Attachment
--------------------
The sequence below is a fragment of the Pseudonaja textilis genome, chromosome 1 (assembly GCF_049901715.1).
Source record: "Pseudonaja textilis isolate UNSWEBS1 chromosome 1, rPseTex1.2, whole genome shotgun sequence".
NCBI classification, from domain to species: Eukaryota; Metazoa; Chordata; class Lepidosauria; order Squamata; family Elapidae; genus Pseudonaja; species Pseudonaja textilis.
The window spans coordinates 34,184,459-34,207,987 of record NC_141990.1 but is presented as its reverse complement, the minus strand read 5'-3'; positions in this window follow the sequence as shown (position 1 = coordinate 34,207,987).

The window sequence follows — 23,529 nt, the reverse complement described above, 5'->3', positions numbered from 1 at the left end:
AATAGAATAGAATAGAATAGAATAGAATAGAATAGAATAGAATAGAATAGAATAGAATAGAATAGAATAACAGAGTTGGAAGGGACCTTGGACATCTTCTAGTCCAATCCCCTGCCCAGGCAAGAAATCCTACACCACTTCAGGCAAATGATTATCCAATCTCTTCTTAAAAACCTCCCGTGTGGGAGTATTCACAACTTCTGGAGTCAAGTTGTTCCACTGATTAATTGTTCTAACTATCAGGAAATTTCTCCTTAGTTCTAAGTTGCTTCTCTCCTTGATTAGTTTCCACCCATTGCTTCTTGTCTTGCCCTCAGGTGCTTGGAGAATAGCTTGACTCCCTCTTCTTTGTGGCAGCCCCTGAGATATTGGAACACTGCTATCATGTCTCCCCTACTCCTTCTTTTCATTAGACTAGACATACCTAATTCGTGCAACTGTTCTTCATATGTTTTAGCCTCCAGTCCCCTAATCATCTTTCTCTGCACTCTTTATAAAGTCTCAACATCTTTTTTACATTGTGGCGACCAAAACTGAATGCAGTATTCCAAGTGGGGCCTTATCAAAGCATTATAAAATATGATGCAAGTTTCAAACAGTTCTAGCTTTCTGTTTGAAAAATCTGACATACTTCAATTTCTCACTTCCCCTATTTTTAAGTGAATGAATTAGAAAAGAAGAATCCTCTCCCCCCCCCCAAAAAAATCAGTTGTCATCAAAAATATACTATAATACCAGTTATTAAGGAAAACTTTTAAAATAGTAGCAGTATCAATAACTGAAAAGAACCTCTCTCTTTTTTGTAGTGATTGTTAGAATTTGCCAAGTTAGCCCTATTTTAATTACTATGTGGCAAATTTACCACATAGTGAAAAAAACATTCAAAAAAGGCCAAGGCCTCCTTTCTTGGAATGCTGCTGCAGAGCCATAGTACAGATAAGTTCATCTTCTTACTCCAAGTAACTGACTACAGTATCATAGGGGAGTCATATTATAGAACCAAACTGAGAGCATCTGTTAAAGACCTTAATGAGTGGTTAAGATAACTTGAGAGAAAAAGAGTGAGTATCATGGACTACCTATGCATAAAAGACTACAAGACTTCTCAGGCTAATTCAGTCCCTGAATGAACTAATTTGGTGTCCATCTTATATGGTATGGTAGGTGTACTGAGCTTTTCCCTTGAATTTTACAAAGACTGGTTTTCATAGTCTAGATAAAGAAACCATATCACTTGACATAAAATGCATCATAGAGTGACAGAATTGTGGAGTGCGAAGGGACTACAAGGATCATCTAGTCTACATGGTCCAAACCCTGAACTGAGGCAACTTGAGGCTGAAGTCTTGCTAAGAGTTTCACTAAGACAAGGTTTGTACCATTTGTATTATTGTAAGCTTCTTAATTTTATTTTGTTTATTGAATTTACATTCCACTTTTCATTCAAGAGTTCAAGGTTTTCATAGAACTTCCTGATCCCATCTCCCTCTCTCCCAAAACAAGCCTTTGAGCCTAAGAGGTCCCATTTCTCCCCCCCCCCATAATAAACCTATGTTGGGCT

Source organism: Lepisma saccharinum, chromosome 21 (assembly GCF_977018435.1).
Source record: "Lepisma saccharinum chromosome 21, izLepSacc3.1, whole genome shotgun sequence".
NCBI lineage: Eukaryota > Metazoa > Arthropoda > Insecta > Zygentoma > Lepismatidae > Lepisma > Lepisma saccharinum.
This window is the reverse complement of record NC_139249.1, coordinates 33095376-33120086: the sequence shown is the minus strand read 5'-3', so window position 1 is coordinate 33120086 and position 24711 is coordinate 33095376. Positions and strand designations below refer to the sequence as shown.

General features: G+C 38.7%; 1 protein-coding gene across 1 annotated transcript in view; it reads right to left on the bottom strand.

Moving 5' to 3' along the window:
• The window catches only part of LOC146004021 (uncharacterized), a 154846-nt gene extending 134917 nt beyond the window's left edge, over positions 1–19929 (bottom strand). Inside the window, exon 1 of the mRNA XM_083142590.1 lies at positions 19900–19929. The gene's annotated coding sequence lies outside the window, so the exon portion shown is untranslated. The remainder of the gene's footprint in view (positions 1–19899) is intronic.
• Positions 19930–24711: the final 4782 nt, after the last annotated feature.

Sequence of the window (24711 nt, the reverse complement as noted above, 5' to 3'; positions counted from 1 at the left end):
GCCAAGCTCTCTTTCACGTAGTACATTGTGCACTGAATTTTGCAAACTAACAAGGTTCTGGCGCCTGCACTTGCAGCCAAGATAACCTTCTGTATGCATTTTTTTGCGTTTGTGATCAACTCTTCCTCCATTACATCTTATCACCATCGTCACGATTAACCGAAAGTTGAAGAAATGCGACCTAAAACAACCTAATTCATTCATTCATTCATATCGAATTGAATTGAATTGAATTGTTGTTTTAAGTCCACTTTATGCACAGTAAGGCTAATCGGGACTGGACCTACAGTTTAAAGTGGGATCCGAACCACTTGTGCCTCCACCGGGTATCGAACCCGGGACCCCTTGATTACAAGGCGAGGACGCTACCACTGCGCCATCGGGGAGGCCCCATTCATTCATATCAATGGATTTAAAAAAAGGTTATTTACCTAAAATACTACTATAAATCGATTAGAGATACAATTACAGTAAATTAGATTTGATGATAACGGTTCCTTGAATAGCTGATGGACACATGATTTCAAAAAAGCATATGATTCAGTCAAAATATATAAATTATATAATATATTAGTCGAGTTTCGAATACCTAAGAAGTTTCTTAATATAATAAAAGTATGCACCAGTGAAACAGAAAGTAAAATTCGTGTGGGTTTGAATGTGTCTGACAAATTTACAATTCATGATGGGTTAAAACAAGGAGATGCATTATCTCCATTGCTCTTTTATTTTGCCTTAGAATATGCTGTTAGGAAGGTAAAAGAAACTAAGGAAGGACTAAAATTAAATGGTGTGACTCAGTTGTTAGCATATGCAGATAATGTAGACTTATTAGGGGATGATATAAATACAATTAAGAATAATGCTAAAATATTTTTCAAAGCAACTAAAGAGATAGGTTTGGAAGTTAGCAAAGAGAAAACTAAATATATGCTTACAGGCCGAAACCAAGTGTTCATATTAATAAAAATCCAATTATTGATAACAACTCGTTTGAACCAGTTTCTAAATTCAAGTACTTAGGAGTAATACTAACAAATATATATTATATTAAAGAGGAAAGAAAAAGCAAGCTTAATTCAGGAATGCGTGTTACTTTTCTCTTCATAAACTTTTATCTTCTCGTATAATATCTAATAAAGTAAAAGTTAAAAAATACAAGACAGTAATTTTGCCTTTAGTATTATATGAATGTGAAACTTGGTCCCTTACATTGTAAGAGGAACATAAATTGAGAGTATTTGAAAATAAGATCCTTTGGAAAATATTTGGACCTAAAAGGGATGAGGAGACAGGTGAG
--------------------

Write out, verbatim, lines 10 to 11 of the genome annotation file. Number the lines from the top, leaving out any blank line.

This window is the reverse complement of record NC_139249.1, coordinates 33095376-33120086: the sequence shown is the minus strand read 5'-3', so window position 1 is coordinate 33120086 and position 24711 is coordinate 33095376. Positions and strand designations below refer to the sequence as shown.

General features: G+C 38.7%; 1 protein-coding gene across 1 annotated transcript in view; it reads right to left on the bottom strand.